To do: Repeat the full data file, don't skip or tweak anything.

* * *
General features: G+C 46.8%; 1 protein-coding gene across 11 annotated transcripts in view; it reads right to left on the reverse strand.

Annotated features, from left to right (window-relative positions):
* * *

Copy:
General features: G+C 46.8%; 1 protein-coding gene across 11 annotated transcripts in view; it reads right to left on the reverse strand.

Annotated features, from left to right (window-relative positions):